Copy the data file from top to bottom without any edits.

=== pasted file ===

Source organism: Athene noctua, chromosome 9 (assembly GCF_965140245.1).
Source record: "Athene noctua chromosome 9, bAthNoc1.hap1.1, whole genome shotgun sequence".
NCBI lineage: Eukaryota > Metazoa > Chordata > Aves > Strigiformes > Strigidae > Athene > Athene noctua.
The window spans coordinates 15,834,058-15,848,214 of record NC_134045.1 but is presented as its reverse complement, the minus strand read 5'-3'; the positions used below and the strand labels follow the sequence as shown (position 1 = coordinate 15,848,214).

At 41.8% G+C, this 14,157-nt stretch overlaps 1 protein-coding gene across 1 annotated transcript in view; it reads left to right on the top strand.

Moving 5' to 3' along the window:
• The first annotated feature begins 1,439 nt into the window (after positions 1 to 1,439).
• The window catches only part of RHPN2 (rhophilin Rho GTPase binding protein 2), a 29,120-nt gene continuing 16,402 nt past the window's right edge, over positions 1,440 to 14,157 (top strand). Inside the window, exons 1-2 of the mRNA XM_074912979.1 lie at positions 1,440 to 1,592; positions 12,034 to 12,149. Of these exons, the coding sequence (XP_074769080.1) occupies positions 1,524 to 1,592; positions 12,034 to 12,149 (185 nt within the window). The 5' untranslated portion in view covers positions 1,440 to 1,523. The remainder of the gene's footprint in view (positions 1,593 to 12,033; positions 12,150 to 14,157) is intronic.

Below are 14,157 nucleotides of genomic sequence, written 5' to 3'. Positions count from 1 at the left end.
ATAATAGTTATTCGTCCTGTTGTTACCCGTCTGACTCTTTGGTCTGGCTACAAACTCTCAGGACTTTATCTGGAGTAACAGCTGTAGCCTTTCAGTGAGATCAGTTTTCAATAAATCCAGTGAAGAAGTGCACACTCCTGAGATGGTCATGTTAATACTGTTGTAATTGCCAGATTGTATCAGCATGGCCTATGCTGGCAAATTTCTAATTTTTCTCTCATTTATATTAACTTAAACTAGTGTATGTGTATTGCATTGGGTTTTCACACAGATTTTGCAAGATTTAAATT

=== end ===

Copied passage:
Source organism: Athene noctua, chromosome 9 (assembly GCF_965140245.1).
Source record: "Athene noctua chromosome 9, bAthNoc1.hap1.1, whole genome shotgun sequence".
NCBI lineage: Eukaryota > Metazoa > Chordata > Aves > Strigiformes > Strigidae > Athene > Athene noctua.
The window spans coordinates 15,834,058-15,848,214 of record NC_134045.1 but is presented as its reverse complement, the minus strand read 5'-3'; the positions used below and the strand labels follow the sequence as shown (position 1 = coordinate 15,848,214).

At 41.8% G+C, this 14,157-nt stretch overlaps 1 protein-coding gene across 1 annotated transcript in view; it reads left to right on the top strand.

Moving 5' to 3' along the window:
• The first annotated feature begins 1,439 nt into the window (after positions 1 to 1,439).
• The window catches only part of RHPN2 (rhophilin Rho GTPase binding protein 2), a 29,120-nt gene continuing 16,402 nt past the window's right edge, over positions 1,440 to 14,157 (top strand). Inside the window, exons 1-2 of the mRNA XM_074912979.1 lie at positions 1,440 to 1,592; positions 12,034 to 12,149. Of these exons, the coding sequence (XP_074769080.1) occupies positions 1,524 to 1,592; positions 12,034 to 12,149 (185 nt within the window). The 5' untranslated portion in view covers positions 1,440 to 1,523. The remainder of the gene's footprint in view (positions 1,593 to 12,033; positions 12,150 to 14,157) is intronic.

Below are 14,157 nucleotides of genomic sequence, written 5' to 3'. Positions count from 1 at the left end.
ATAATAGTTATTCGTCCTGTTGTTACCCGTCTGACTCTTTGGTCTGGCTACAAACTCTCAGGACTTTATCTGGAGTAACAGCTGTAGCCTTTCAGTGAGATCAGTTTTCAATAAATCCAGTGAAGAAGTGCACACTCCTGAGATGGTCATGTTAATACTGTTGTAATTGCCAGATTGTATCAGCATGGCCTATGCTGGCAAATTTCTAATTTTTCTCTCATTTATATTAACTTAAACTAGTGTATGTGTATTGCATTGGGTTTTCACACAGATTTTGCAAGATTTAAATT